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From what I understand, PHP stdClass objects are generally faster than arrays, when the code is deeply-nested enough for it to actually matter. How is that efficiency affected if I'm typecasting to define stdClass objects on the fly:

$var = (object)array('one' => 1, 'two' => 2);

If the code doing this is going to be executed many many times, will I be better off explicitly defining $var as an objects instead:

$var = new stdClass();
$var->one = 1;
$var->two = 2;

Is the difference negligible since I'll then be accessing $var as an object from there on, either way?


A stdClass is the datatype I need here. I'm not concerned with whether I should use arrays or whether I should use stdClass objects; I'm more concerned with whether using the (object)array(....) shorthand of instantiating a stdClass is efficient. And yes, this is in code that will be executed potentially thousands of times.

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stdClass is not a replacement for an array. Try ArrayObject instead. Also 'much faster' is relative and in most cases actually irrelevant. –  Mchl Jan 7 '11 at 17:40

3 Answers 3

You understand wrong. Objects are not "much faster" than arrays. In fact, the opposite is usually true, since arrays don't have the problem of inheritance (and visibility lookups). Sure, there may be specific cases where you can show a clear significant gain/loss, but in the generic case arrays will tend to be faster...

Use the tool that's semantically correct. Don't avoid using arrays because you think objects are faster. Use a construct when it makes sense. There are times when it makes sense to replace an array with an object (For example, when you want to enforce the types in the array strictly). But this is not one of them. And even at that, you wouldn't replace array() with STDClass, you'd replace it with a custom class (one that likely extends ArrayObject or at least implements Iterator and ArrayAccess interfaces). Different Data Structures exist for a reason. If it was better to use objects instead of arrays, wouldn't we all be using objects instead?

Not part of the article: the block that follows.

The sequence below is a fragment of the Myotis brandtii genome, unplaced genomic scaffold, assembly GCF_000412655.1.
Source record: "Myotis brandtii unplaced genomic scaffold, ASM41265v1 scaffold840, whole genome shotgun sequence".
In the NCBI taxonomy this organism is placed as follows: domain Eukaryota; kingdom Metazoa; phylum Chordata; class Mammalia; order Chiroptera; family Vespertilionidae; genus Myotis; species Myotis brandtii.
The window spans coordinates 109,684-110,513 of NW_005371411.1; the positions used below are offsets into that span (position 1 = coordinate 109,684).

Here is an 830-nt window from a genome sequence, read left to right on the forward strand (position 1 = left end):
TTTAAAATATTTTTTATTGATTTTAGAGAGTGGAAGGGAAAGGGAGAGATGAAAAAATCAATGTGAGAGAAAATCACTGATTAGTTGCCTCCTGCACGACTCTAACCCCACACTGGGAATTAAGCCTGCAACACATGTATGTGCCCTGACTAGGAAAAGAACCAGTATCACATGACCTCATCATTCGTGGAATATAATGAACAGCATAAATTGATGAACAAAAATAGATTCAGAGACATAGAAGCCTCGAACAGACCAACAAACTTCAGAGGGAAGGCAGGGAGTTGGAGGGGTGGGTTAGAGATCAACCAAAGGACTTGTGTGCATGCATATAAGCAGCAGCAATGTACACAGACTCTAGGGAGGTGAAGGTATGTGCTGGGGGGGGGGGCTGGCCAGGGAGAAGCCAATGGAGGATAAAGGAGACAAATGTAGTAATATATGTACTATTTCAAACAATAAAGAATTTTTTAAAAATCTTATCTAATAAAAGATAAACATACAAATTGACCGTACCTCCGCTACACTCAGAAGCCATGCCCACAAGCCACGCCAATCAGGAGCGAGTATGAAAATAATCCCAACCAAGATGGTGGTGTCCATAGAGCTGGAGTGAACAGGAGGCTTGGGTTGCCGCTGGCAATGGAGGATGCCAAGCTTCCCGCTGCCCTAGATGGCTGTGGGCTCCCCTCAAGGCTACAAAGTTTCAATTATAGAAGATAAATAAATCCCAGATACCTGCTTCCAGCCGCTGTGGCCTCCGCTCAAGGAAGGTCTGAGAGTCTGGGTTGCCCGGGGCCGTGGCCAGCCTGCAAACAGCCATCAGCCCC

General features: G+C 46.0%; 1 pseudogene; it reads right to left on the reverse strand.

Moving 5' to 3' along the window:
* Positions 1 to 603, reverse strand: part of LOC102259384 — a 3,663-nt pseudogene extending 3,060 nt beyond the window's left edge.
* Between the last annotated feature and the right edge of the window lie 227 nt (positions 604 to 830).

Don't worry about micro-optimizations like "is cast faster". It's almost always not. Write readable, correct code. Then optimize if you're having a problem...

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up vote 1 down vote accepted
function benchmark($func_name, $iterations) {
    $begin = microtime(true);
    for ($i = 0; $i < $iterations; $i++) {
    $end = microtime(true);

    $execution_time = $end - $begin;

    echo $func_name , ': ' , $execution_time;

function standClass() {
    $obj = new stdClass();
    $obj->param_one = 1;
    $obj->param_two = 2;

function castFromArray() {
    $obj = (object)array('param_one' => 1, 'param_two' => 2);

benchmark('standClass', 1000);
benchmark('castFromArray', 1000);

benchmark('standClass', 100000);
benchmark('castFromArray', 100000);


standClass: 0.0045979022979736
castFromArray: 0.0053138732910156

standClass: 0.27266097068787
castFromArray: 0.20209217071533

Casting from an array to stdClass on the fly is around 30% more efficient, but the difference is still negligible until you know you will be performing the operation 100,000 times (and even then, you're only looking at a tenth of a second, at least on my machine).

So, in short, it doesn't really matter the vast majority of the time, but if it does, define the array in a single command and then type-cast it to an object. I definitely wouldn't spend time worrying about it unless you've identified the code in question as a bottleneck (and even then, focus on reducing your number of iterations if possible).

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It's more important to chose the right data structure for the right job.

When you want to decide what to use, ask yourself: What does your data represent?

Are you representing a set, or a sequence? Then you should probably use an array.

Are you representing some thing with certain properties or behaviors? Then you should probably use an object.

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